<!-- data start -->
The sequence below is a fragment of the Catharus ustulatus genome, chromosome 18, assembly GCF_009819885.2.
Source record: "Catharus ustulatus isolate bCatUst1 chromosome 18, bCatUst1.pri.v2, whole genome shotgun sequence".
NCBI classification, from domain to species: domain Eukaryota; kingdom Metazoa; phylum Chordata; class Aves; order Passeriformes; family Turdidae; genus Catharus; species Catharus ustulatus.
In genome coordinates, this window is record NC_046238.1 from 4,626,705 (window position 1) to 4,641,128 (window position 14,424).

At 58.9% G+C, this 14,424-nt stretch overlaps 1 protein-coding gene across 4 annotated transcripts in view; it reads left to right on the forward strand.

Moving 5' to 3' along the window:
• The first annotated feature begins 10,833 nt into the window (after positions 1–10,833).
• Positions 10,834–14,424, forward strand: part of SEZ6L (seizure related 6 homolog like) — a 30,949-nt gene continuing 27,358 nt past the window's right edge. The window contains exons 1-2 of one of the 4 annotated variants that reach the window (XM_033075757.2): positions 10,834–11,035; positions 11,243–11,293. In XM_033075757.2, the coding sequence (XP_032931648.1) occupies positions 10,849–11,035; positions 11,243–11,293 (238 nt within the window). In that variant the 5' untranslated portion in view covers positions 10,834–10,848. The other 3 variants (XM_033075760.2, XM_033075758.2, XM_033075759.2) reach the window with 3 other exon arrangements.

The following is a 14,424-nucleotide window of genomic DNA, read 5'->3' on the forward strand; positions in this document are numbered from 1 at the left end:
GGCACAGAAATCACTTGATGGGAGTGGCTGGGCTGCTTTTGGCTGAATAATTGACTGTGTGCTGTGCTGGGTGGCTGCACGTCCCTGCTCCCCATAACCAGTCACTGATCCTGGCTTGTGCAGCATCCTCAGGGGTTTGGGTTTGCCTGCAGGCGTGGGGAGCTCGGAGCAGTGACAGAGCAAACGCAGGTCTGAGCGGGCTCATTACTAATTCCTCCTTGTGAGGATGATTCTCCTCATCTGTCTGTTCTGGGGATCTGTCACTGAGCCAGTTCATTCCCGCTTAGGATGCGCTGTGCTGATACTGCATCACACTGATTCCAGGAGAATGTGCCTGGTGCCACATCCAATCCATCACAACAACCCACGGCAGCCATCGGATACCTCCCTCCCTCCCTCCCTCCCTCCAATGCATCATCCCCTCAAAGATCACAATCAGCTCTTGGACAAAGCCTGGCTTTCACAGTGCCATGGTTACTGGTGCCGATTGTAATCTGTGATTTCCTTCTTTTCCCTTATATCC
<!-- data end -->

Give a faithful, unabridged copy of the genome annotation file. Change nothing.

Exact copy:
The sequence below is a fragment of the Catharus ustulatus genome, chromosome 18, assembly GCF_009819885.2.
Source record: "Catharus ustulatus isolate bCatUst1 chromosome 18, bCatUst1.pri.v2, whole genome shotgun sequence".
NCBI classification, from domain to species: domain Eukaryota; kingdom Metazoa; phylum Chordata; class Aves; order Passeriformes; family Turdidae; genus Catharus; species Catharus ustulatus.
In genome coordinates, this window is record NC_046238.1 from 4,626,705 (window position 1) to 4,641,128 (window position 14,424).

At 58.9% G+C, this 14,424-nt stretch overlaps 1 protein-coding gene across 4 annotated transcripts in view; it reads left to right on the forward strand.

Moving 5' to 3' along the window:
• The first annotated feature begins 10,833 nt into the window (after positions 1–10,833).
• Positions 10,834–14,424, forward strand: part of SEZ6L (seizure related 6 homolog like) — a 30,949-nt gene continuing 27,358 nt past the window's right edge. The window contains exons 1-2 of one of the 4 annotated variants that reach the window (XM_033075757.2): positions 10,834–11,035; positions 11,243–11,293. In XM_033075757.2, the coding sequence (XP_032931648.1) occupies positions 10,849–11,035; positions 11,243–11,293 (238 nt within the window). In that variant the 5' untranslated portion in view covers positions 10,834–10,848. The other 3 variants (XM_033075760.2, XM_033075758.2, XM_033075759.2) reach the window with 3 other exon arrangements.

The following is a 14,424-nucleotide window of genomic DNA, read 5'->3' on the forward strand; positions in this document are numbered from 1 at the left end:
GGCACAGAAATCACTTGATGGGAGTGGCTGGGCTGCTTTTGGCTGAATAATTGACTGTGTGCTGTGCTGGGTGGCTGCACGTCCCTGCTCCCCATAACCAGTCACTGATCCTGGCTTGTGCAGCATCCTCAGGGGTTTGGGTTTGCCTGCAGGCGTGGGGAGCTCGGAGCAGTGACAGAGCAAACGCAGGTCTGAGCGGGCTCATTACTAATTCCTCCTTGTGAGGATGATTCTCCTCATCTGTCTGTTCTGGGGATCTGTCACTGAGCCAGTTCATTCCCGCTTAGGATGCGCTGTGCTGATACTGCATCACACTGATTCCAGGAGAATGTGCCTGGTGCCACATCCAATCCATCACAACAACCCACGGCAGCCATCGGATACCTCCCTCCCTCCCTCCCTCCCTCCAATGCATCATCCCCTCAAAGATCACAATCAGCTCTTGGACAAAGCCTGGCTTTCACAGTGCCATGGTTACTGGTGCCGATTGTAATCTGTGATTTCCTTCTTTTCCCTTATATCC